The methanolic extract of A. graveolens seeds demonstrated moderate neuroprotective effects in PC12 cells treated with Aβ (25–35) aggregates with an ED50 value of 18.8 µg/mL [28]. The administration of A. graveolens ethanolic leaves extract significantly improved the learning and memory damage induced by scopolamine in Morris water maze and elevated plus maze experiments. A substantial decrease in AChE activity, increased activity of brain antioxidant enzymes such as superoxide dismutase, and decreased lipid peroxidation were also observed. The most potent action was seen at a dose of 400 mg/Kg body weight [29].
The memory-enhancing activity of A. graveolens aqueous extract (100, 200, and 300 mg/Kg body weight) was also appraised by the conditioned avoidance response (CAR) technique in rats using Cook’s pole climbing apparatus [31]. Changes in cognition, retention, and recovery in rats were dose dependent. The extract also inhibited lipid peroxidation in both liver and brain tissues, suggesting the role of extract in reducing oxidative stress. In another study, the protective effect of A. graveolens aqueous extract was studied on hypercholesterolemia-induced cognitive deficits (HCDs) and oxidative stress in hippocampus tissues of rats [30][32]. HCD considerably augmented serum cholesterol levels, induced Aβ deposition, transformed morphology of hippocampus, and impaired memory function. However, the changes were reversed by administration of A. graveolens extract, which acted by increasing antioxidant levels in the brain, lowering serum cholesterol, retarding Aβ deposition, and normalizing hippocampal morphology.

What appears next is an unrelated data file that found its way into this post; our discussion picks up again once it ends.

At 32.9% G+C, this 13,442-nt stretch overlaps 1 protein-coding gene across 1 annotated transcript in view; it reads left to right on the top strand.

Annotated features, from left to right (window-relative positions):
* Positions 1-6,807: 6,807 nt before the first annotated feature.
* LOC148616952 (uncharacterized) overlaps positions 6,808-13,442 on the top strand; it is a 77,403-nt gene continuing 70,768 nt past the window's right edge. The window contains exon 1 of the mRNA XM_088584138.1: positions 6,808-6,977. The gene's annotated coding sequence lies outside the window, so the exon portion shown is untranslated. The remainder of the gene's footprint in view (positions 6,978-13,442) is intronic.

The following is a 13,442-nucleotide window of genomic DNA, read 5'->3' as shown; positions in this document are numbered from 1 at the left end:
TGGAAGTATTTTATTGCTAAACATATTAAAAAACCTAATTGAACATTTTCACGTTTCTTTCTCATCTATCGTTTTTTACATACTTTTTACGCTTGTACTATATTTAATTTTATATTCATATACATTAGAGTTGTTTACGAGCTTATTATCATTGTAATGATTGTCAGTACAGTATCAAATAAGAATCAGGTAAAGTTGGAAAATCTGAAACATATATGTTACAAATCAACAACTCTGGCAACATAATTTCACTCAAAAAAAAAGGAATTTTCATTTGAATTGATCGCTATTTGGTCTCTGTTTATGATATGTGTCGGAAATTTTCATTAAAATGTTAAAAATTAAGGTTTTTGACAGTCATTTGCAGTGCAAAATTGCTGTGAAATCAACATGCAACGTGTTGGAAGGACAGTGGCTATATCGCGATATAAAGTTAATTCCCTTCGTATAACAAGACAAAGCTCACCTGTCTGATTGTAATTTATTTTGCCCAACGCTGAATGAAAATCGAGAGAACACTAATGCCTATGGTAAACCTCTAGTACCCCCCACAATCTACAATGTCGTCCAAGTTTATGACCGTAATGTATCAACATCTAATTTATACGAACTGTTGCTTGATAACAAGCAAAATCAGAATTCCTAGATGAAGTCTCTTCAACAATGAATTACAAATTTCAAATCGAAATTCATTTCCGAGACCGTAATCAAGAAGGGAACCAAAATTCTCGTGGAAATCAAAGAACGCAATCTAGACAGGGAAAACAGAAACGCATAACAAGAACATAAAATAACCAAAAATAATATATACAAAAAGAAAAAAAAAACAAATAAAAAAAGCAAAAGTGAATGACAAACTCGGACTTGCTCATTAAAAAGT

PM52, a combined extract of Cissampelos pareira and A. graveolens, was evaluated against age-related cognitive impairment in a rat model. The data proposed that the cognitive-enhancing effect of PM52 might be due to suppression of AchE, resulting in increased levels of acetylcholine, a neurotransmitter that plays an important role in learning and memory and enriching neuron density in hippocampus by reducing the oxidative stress [33].
Hence, A. graveolens extracts and active constituents improved cognitive function in AD brain mainly by inhibiting AChE, improving oxidative stress conditions, and retarding amyloid β aggregation.

3. Carum carvi

Carum carvi (caraway) is a biennial herb, the dried fruit of which is used as a spice due to its pleasing odor and sharp taste. The main components of essential oil are carvone (44.5–95.9%) and limonene (1.5–51.3%) and minor amounts of β-myrcene, trans-dihydrocarvone, trans-carveole (0–0.2%), α-pinene, sabinene, n-octanal, trans-β-ocimene, δ-terpinene, linalool, cis- and trans-limonene oxide, cis-dihydrocarvone, cis-carveol, perillaldehyde, trans-anethole, and trans-β-caryophyllene [48].